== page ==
Original review: TheReviewsHub
Raw realism is at the heart of this truly impressive, immersive, and emotive performance
It’s late. We’re walking into a snow-covered scene, carrying a rose to ‘pay our respects’, and we’re greeted by rows of radios that remind us of gravestones that we pick up and put around our necks – and just like that, in walking from one room to another, Raucous’ Ice Road has taken us back in time and into a war-torn Russia. But, this impressively immersive performance really begins in the bar beforehand. With propaganda posters plastering the walls and lights flickering in their lanterns – and after a shot of vodka (when in Russia!) – three orphans, Leah, Tati, and Zoya, move amongst us, mouthing-off in Russian, attempting to find the missing Kub. After leading us by lantern into the performance space, the story follows their survival in a volatile landscape, and just what we’ll sacrifice for warmth in the winter and refuge from war, from a flute to your fellow man.
Raucous has chosen the vast, cavernous Jacob’s Wells Baths in Bristol to tell this story of survival, and they use every inch of it: a structure of scaffolding and stepladders stretches to the ceiling, propaganda posters fall, seemingly, from the sky, there’s snow underfoot, and even the walls have a part to play. Everything in this production works like a well-oiled war-machine, from Ben Pacey’s atmospheric lighting, to Timothy X Atack’s score that moves from ambient to ambush in a blink, to the literal writing on the walls from Limbic Cinema that are seared seamlessly onto Leah’s skin. The storytelling, like the production design, is also deceptively simple: the actors speak Russian for only a few sentences, but the effect is transformative, Kub plays at being an orchestral conductor that’s paralleled when planes fly overhead, their crashes and flashes a crescendo conducted by another playing their part in an orchestra of warfare, and those radios around our necks crackle with white noise and whispers that create a sense of the world outside the room while simultaneously immersing us in it.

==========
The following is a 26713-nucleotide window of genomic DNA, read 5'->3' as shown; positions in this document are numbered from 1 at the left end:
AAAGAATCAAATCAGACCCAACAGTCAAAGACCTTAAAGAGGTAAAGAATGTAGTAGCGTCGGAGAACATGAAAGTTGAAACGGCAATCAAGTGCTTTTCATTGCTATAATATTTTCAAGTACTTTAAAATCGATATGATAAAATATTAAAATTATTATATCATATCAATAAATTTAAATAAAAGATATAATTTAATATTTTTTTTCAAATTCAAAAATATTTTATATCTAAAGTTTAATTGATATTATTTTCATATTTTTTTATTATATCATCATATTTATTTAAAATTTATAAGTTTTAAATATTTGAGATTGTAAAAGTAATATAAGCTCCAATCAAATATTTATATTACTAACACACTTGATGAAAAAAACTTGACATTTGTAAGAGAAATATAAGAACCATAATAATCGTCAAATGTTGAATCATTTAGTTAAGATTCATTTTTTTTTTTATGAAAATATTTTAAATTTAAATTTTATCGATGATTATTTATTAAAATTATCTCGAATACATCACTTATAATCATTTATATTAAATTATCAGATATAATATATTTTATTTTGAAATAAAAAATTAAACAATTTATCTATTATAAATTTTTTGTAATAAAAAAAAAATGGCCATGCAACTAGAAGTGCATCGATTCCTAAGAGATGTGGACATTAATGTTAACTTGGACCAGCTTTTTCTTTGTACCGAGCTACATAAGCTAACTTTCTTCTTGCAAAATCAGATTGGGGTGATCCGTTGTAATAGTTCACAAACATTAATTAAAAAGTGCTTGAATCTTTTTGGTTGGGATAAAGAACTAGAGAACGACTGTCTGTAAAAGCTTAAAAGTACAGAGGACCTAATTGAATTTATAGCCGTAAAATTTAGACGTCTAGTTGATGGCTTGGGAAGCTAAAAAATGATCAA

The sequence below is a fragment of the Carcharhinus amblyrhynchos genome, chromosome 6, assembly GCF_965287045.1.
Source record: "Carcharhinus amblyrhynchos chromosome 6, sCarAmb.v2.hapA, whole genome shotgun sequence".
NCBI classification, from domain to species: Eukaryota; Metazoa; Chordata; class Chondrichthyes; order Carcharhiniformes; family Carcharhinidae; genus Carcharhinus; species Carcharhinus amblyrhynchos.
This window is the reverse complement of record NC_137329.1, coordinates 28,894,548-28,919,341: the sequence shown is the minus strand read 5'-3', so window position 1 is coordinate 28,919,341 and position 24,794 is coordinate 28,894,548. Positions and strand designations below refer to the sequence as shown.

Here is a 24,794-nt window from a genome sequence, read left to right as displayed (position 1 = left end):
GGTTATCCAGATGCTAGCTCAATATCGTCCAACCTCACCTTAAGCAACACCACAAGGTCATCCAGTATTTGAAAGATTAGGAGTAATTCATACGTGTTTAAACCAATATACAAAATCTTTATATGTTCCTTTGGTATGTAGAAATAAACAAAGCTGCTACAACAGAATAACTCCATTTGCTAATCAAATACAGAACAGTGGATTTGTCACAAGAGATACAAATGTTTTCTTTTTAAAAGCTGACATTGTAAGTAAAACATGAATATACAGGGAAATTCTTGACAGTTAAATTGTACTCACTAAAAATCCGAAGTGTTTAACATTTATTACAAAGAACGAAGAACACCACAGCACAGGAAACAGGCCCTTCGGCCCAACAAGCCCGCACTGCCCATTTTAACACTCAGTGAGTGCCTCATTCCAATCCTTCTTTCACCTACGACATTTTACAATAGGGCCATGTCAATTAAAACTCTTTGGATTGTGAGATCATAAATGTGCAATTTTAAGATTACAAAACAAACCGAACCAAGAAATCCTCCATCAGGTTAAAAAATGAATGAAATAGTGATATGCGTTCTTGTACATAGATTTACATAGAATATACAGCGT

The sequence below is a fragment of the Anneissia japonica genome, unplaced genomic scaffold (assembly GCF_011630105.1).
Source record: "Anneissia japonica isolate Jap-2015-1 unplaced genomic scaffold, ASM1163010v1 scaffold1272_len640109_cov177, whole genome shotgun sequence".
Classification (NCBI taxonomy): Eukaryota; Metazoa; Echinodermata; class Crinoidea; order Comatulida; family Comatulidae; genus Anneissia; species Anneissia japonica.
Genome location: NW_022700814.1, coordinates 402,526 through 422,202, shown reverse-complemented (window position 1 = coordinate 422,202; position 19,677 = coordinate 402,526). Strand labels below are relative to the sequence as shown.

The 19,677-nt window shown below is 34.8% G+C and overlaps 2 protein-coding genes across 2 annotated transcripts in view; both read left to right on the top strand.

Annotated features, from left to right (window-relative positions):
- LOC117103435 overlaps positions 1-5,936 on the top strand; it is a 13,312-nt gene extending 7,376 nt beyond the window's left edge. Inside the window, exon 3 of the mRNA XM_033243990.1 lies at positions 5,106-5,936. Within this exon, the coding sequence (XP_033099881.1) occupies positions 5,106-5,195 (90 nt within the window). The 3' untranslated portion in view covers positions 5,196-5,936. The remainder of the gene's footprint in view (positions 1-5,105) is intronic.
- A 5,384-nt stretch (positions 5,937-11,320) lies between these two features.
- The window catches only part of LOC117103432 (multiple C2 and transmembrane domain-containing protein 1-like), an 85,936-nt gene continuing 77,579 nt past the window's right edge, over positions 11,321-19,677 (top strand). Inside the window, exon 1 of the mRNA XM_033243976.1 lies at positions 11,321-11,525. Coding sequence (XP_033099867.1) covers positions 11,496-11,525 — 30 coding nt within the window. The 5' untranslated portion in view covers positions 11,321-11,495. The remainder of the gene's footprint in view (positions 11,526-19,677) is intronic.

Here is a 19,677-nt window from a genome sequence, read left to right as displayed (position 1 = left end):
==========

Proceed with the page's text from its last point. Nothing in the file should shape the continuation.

With a cast of four, Ice Road’s actors may be few, but they are a force. Heledd Gwynn’s red-haired Leah has an iron-like resilience, from venturing out alone every night to provide for her friends, to telling them stories of a folkloric past to pass the time, to stitching up their festering wounds with a needle and thread. As the cussing, cutting Tati, Elin Phillips cuts to the bone of their condition with a darkly comic touch: freezing, famished, and afraid, she’s the blunt, brazen, body-burying realist that realises they’ll have to make sacrifices if they’re to survive. As Zoya and Kub, the youngsters of the group, Roanna Lewis and Alex York don’t let us forget that it’s children we’re watching, caught up in a war they have no interest in winning, only outliving, with their innocence and honesty contrasted against the cruelty of evading death as Zoya dreams of being killed by her own kin and Kub admits he found sustenance that he didn’t share.
The harrowing and heartrending ending is heightened with the writing on the wall: this tale was inspired by real stories of survival, in all its resilience and ruthlessness, and this raw realism is at the heart of this truly impressive, immersive, and emotive performance.